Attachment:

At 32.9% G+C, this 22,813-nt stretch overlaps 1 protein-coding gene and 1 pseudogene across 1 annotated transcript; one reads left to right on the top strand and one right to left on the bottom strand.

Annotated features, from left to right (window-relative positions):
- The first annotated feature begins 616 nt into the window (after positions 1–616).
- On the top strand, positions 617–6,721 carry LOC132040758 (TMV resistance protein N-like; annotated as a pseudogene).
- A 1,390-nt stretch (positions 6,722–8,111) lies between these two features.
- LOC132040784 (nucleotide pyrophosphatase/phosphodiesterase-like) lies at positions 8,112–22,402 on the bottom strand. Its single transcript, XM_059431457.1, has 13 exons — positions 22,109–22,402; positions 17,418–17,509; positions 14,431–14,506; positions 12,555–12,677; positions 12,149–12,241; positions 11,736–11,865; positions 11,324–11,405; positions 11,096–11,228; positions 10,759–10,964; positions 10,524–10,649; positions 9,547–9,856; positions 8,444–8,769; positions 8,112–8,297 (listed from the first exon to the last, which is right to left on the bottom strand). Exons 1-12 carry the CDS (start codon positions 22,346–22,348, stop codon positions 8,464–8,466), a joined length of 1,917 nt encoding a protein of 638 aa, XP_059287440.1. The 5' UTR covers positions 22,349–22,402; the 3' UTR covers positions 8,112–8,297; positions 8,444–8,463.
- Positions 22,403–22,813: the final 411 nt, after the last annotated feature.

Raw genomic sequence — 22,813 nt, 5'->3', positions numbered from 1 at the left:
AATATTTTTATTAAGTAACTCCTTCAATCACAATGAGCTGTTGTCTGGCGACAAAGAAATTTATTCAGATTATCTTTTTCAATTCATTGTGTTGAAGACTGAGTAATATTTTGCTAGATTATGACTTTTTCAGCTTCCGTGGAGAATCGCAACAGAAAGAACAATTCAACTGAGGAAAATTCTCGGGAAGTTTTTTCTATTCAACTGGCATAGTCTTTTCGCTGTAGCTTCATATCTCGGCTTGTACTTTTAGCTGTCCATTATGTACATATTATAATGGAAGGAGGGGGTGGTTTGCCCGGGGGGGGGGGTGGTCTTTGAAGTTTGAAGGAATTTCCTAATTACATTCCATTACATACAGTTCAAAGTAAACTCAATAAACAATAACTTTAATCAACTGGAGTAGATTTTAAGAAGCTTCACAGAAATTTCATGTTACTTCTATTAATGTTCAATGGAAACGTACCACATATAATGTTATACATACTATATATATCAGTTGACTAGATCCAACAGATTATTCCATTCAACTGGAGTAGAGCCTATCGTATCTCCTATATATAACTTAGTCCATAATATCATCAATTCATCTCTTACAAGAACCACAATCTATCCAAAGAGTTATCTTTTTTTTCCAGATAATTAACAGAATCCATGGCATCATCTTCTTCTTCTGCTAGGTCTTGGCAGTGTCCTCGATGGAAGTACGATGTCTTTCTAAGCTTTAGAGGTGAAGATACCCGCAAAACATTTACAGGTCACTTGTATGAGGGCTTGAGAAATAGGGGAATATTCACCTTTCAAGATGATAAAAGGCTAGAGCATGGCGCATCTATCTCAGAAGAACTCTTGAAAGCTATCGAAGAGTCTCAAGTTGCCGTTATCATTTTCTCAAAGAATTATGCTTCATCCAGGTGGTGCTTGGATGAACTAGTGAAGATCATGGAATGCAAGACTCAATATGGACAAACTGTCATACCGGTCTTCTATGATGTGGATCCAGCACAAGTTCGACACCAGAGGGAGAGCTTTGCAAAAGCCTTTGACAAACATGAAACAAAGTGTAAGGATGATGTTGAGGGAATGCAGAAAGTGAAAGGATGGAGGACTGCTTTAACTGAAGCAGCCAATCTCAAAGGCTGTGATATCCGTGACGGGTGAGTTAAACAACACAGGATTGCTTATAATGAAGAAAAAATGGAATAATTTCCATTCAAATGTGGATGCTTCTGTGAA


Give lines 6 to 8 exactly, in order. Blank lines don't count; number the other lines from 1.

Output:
- LOC132040784 (nucleotide pyrophosphatase/phosphodiesterase-like) lies at positions 8,112–22,402 on the bottom strand. Its single transcript, XM_059431457.1, has 13 exons — positions 22,109–22,402; positions 17,418–17,509; positions 14,431–14,506; positions 12,555–12,677; positions 12,149–12,241; positions 11,736–11,865; positions 11,324–11,405; positions 11,096–11,228; positions 10,759–10,964; positions 10,524–10,649; positions 9,547–9,856; positions 8,444–8,769; positions 8,112–8,297 (listed from the first exon to the last, which is right to left on the bottom strand). Exons 1-12 carry the CDS (start codon positions 22,346–22,348, stop codon positions 8,464–8,466), a joined length of 1,917 nt encoding a protein of 638 aa, XP_059287440.1. The 5' UTR covers positions 22,349–22,402; the 3' UTR covers positions 8,112–8,297; positions 8,444–8,463.
- Positions 22,403–22,813: the final 411 nt, after the last annotated feature.

Raw genomic sequence — 22,813 nt, 5'->3', positions numbered from 1 at the left: